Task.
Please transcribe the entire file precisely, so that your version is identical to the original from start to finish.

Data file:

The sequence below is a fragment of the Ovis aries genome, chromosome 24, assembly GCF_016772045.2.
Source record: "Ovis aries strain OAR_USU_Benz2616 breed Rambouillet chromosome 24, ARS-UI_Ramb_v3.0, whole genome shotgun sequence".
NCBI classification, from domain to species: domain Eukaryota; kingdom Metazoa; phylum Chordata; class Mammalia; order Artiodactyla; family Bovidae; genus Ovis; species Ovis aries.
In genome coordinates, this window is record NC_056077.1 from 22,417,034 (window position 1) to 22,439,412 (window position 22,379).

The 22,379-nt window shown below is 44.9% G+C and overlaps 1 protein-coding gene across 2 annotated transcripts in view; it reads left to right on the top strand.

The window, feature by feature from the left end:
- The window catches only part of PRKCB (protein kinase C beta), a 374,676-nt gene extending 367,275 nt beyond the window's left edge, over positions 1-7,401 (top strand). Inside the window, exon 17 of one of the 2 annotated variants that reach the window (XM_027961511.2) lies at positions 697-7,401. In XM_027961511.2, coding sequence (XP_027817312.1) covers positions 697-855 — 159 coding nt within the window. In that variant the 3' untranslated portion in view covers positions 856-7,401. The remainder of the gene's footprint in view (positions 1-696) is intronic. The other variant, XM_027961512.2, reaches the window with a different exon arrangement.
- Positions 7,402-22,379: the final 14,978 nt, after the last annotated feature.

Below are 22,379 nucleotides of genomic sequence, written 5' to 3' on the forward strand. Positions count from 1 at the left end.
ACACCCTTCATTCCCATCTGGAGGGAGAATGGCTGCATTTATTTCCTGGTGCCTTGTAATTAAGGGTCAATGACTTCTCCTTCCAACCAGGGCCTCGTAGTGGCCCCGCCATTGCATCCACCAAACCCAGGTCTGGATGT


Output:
The sequence below is a fragment of the Ovis aries genome, chromosome 24, assembly GCF_016772045.2.
Source record: "Ovis aries strain OAR_USU_Benz2616 breed Rambouillet chromosome 24, ARS-UI_Ramb_v3.0, whole genome shotgun sequence".
NCBI classification, from domain to species: domain Eukaryota; kingdom Metazoa; phylum Chordata; class Mammalia; order Artiodactyla; family Bovidae; genus Ovis; species Ovis aries.
In genome coordinates, this window is record NC_056077.1 from 22,417,034 (window position 1) to 22,439,412 (window position 22,379).

The 22,379-nt window shown below is 44.9% G+C and overlaps 1 protein-coding gene across 2 annotated transcripts in view; it reads left to right on the top strand.

The window, feature by feature from the left end:
- The window catches only part of PRKCB (protein kinase C beta), a 374,676-nt gene extending 367,275 nt beyond the window's left edge, over positions 1-7,401 (top strand). Inside the window, exon 17 of one of the 2 annotated variants that reach the window (XM_027961511.2) lies at positions 697-7,401. In XM_027961511.2, coding sequence (XP_027817312.1) covers positions 697-855 — 159 coding nt within the window. In that variant the 3' untranslated portion in view covers positions 856-7,401. The remainder of the gene's footprint in view (positions 1-696) is intronic. The other variant, XM_027961512.2, reaches the window with a different exon arrangement.
- Positions 7,402-22,379: the final 14,978 nt, after the last annotated feature.

Below are 22,379 nucleotides of genomic sequence, written 5' to 3' on the forward strand. Positions count from 1 at the left end.
ACACCCTTCATTCCCATCTGGAGGGAGAATGGCTGCATTTATTTCCTGGTGCCTTGTAATTAAGGGTCAATGACTTCTCCTTCCAACCAGGGCCTCGTAGTGGCCCCGCCATTGCATCCACCAAACCCAGGTCTGGATGT